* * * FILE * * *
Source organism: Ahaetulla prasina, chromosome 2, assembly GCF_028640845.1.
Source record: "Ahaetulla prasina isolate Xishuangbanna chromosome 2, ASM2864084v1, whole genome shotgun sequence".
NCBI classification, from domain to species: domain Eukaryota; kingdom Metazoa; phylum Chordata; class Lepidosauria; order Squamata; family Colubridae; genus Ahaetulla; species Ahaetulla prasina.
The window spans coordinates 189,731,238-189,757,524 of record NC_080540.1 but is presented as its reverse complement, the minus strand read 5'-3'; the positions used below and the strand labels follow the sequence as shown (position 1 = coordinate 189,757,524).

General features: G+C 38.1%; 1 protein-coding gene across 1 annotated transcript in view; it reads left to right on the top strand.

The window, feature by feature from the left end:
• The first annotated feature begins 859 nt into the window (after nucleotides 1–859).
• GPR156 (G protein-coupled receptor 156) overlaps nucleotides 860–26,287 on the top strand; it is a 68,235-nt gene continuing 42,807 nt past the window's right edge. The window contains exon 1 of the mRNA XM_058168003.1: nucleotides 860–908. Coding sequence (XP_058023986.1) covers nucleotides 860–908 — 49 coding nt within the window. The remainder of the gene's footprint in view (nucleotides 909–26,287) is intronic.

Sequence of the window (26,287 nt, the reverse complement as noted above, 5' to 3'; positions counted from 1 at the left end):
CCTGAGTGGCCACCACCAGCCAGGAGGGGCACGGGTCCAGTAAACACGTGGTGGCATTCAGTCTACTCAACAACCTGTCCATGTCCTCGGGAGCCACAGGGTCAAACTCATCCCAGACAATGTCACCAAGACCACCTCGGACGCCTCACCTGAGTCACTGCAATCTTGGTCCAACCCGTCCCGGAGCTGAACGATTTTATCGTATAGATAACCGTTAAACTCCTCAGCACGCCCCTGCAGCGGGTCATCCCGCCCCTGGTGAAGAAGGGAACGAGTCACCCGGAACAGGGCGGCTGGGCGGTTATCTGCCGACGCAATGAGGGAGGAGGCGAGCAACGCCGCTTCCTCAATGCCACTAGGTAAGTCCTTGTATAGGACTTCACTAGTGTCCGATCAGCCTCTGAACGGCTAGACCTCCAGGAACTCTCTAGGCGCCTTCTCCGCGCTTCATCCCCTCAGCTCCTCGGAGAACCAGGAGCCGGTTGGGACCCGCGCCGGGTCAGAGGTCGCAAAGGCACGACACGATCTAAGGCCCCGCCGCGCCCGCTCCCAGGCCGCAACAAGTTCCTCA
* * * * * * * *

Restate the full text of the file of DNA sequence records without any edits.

Source organism: Ahaetulla prasina, chromosome 2, assembly GCF_028640845.1.
Source record: "Ahaetulla prasina isolate Xishuangbanna chromosome 2, ASM2864084v1, whole genome shotgun sequence".
NCBI classification, from domain to species: domain Eukaryota; kingdom Metazoa; phylum Chordata; class Lepidosauria; order Squamata; family Colubridae; genus Ahaetulla; species Ahaetulla prasina.
The window spans coordinates 189,731,238-189,757,524 of record NC_080540.1 but is presented as its reverse complement, the minus strand read 5'-3'; the positions used below and the strand labels follow the sequence as shown (position 1 = coordinate 189,757,524).

General features: G+C 38.1%; 1 protein-coding gene across 1 annotated transcript in view; it reads left to right on the top strand.

The window, feature by feature from the left end:
• The first annotated feature begins 859 nt into the window (after nucleotides 1–859).
• GPR156 (G protein-coupled receptor 156) overlaps nucleotides 860–26,287 on the top strand; it is a 68,235-nt gene continuing 42,807 nt past the window's right edge. The window contains exon 1 of the mRNA XM_058168003.1: nucleotides 860–908. Coding sequence (XP_058023986.1) covers nucleotides 860–908 — 49 coding nt within the window. The remainder of the gene's footprint in view (nucleotides 909–26,287) is intronic.

Sequence of the window (26,287 nt, the reverse complement as noted above, 5' to 3'; positions counted from 1 at the left end):
CCTGAGTGGCCACCACCAGCCAGGAGGGGCACGGGTCCAGTAAACACGTGGTGGCATTCAGTCTACTCAACAACCTGTCCATGTCCTCGGGAGCCACAGGGTCAAACTCATCCCAGACAATGTCACCAAGACCACCTCGGACGCCTCACCTGAGTCACTGCAATCTTGGTCCAACCCGTCCCGGAGCTGAACGATTTTATCGTATAGATAACCGTTAAACTCCTCAGCACGCCCCTGCAGCGGGTCATCCCGCCCCTGGTGAAGAAGGGAACGAGTCACCCGGAACAGGGCGGCTGGGCGGTTATCTGCCGACGCAATGAGGGAGGAGGCGAGCAACGCCGCTTCCTCAATGCCACTAGGTAAGTCCTTGTATAGGACTTCACTAGTGTCCGATCAGCCTCTGAACGGCTAGACCTCCAGGAACTCTCTAGGCGCCTTCTCCGCGCTTCATCCCCTCAGCTCCTCGGAGAACCAGGAGCCGGTTGGGACCCGCGCCGGGTCAGAGGTCGCAAAGGCACGACACGATCTAAGGCCCCGCCGCGCCCGCTCCCAGGCCGCAACAAGTTCCTCA